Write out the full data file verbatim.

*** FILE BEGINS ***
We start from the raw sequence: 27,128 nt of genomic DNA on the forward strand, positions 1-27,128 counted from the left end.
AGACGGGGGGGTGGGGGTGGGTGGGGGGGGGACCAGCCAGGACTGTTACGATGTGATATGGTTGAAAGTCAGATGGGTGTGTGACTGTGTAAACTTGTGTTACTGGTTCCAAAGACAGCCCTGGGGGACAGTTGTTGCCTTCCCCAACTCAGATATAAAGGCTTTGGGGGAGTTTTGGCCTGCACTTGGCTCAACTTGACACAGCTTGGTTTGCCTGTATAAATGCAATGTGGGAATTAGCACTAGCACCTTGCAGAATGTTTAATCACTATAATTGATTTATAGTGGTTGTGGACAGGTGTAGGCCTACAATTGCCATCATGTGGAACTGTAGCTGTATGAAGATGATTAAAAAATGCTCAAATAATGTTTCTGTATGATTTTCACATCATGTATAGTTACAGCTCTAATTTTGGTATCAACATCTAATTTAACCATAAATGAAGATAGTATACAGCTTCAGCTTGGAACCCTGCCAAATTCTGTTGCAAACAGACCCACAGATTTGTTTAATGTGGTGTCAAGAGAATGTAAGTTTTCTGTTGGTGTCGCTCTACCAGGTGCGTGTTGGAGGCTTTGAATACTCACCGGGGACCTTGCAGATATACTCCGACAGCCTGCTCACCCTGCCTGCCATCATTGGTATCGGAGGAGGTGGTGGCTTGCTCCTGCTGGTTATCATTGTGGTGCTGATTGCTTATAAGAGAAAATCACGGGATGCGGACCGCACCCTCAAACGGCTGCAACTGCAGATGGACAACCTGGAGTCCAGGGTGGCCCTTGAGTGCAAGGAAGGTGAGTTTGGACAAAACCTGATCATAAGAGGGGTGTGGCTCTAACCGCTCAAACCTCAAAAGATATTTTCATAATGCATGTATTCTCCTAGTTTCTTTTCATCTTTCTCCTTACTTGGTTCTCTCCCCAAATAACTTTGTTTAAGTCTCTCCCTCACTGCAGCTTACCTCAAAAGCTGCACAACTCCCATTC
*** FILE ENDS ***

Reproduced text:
We start from the raw sequence: 27,128 nt of genomic DNA on the forward strand, positions 1-27,128 counted from the left end.
AGACGGGGGGGTGGGGGTGGGTGGGGGGGGGACCAGCCAGGACTGTTACGATGTGATATGGTTGAAAGTCAGATGGGTGTGTGACTGTGTAAACTTGTGTTACTGGTTCCAAAGACAGCCCTGGGGGACAGTTGTTGCCTTCCCCAACTCAGATATAAAGGCTTTGGGGGAGTTTTGGCCTGCACTTGGCTCAACTTGACACAGCTTGGTTTGCCTGTATAAATGCAATGTGGGAATTAGCACTAGCACCTTGCAGAATGTTTAATCACTATAATTGATTTATAGTGGTTGTGGACAGGTGTAGGCCTACAATTGCCATCATGTGGAACTGTAGCTGTATGAAGATGATTAAAAAATGCTCAAATAATGTTTCTGTATGATTTTCACATCATGTATAGTTACAGCTCTAATTTTGGTATCAACATCTAATTTAACCATAAATGAAGATAGTATACAGCTTCAGCTTGGAACCCTGCCAAATTCTGTTGCAAACAGACCCACAGATTTGTTTAATGTGGTGTCAAGAGAATGTAAGTTTTCTGTTGGTGTCGCTCTACCAGGTGCGTGTTGGAGGCTTTGAATACTCACCGGGGACCTTGCAGATATACTCCGACAGCCTGCTCACCCTGCCTGCCATCATTGGTATCGGAGGAGGTGGTGGCTTGCTCCTGCTGGTTATCATTGTGGTGCTGATTGCTTATAAGAGAAAATCACGGGATGCGGACCGCACCCTCAAACGGCTGCAACTGCAGATGGACAACCTGGAGTCCAGGGTGGCCCTTGAGTGCAAGGAAGGTGAGTTTGGACAAAACCTGATCATAAGAGGGGTGTGGCTCTAACCGCTCAAACCTCAAAAGATATTTTCATAATGCATGTATTCTCCTAGTTTCTTTTCATCTTTCTCCTTACTTGGTTCTCTCCCCAAATAACTTTGTTTAAGTCTCTCCCTCACTGCAGCTTACCTCAAAAGCTGCACAACTCCCATTC